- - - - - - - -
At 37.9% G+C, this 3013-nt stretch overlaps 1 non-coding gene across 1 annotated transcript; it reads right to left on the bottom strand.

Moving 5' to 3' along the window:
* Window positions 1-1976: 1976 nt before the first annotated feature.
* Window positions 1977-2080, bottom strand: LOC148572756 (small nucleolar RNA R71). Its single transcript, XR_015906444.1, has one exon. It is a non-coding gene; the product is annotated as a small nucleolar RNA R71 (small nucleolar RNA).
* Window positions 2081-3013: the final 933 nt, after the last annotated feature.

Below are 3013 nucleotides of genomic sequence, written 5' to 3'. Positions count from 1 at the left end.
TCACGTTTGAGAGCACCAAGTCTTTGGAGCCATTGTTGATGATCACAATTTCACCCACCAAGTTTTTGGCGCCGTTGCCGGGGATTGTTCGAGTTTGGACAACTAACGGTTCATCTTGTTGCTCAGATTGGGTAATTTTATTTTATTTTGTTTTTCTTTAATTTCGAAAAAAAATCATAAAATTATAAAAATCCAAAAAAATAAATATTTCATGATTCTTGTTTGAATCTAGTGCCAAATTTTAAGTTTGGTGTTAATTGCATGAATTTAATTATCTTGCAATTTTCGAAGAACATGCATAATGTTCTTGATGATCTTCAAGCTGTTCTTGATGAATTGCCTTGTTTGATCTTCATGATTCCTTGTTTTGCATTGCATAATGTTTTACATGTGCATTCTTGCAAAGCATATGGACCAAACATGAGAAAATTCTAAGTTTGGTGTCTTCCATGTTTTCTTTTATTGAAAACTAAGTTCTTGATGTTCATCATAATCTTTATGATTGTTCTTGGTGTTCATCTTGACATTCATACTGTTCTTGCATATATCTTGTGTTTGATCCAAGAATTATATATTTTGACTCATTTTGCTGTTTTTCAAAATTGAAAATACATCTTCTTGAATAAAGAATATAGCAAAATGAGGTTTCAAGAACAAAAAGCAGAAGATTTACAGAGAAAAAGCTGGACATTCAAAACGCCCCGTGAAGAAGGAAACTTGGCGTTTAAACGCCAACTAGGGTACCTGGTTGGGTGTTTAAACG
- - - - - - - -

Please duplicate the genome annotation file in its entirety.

At 37.9% G+C, this 3013-nt stretch overlaps 1 non-coding gene across 1 annotated transcript; it reads right to left on the bottom strand.

Moving 5' to 3' along the window:
* Window positions 1-1976: 1976 nt before the first annotated feature.
* Window positions 1977-2080, bottom strand: LOC148572756 (small nucleolar RNA R71). Its single transcript, XR_015906444.1, has one exon. It is a non-coding gene; the product is annotated as a small nucleolar RNA R71 (small nucleolar RNA).
* Window positions 2081-3013: the final 933 nt, after the last annotated feature.

Below are 3013 nucleotides of genomic sequence, written 5' to 3'. Positions count from 1 at the left end.
TCACGTTTGAGAGCACCAAGTCTTTGGAGCCATTGTTGATGATCACAATTTCACCCACCAAGTTTTTGGCGCCGTTGCCGGGGATTGTTCGAGTTTGGACAACTAACGGTTCATCTTGTTGCTCAGATTGGGTAATTTTATTTTATTTTGTTTTTCTTTAATTTCGAAAAAAAATCATAAAATTATAAAAATCCAAAAAAATAAATATTTCATGATTCTTGTTTGAATCTAGTGCCAAATTTTAAGTTTGGTGTTAATTGCATGAATTTAATTATCTTGCAATTTTCGAAGAACATGCATAATGTTCTTGATGATCTTCAAGCTGTTCTTGATGAATTGCCTTGTTTGATCTTCATGATTCCTTGTTTTGCATTGCATAATGTTTTACATGTGCATTCTTGCAAAGCATATGGACCAAACATGAGAAAATTCTAAGTTTGGTGTCTTCCATGTTTTCTTTTATTGAAAACTAAGTTCTTGATGTTCATCATAATCTTTATGATTGTTCTTGGTGTTCATCTTGACATTCATACTGTTCTTGCATATATCTTGTGTTTGATCCAAGAATTATATATTTTGACTCATTTTGCTGTTTTTCAAAATTGAAAATACATCTTCTTGAATAAAGAATATAGCAAAATGAGGTTTCAAGAACAAAAAGCAGAAGATTTACAGAGAAAAAGCTGGACATTCAAAACGCCCCGTGAAGAAGGAAACTTGGCGTTTAAACGCCAACTAGGGTACCTGGTTGGGTGTTTAAACG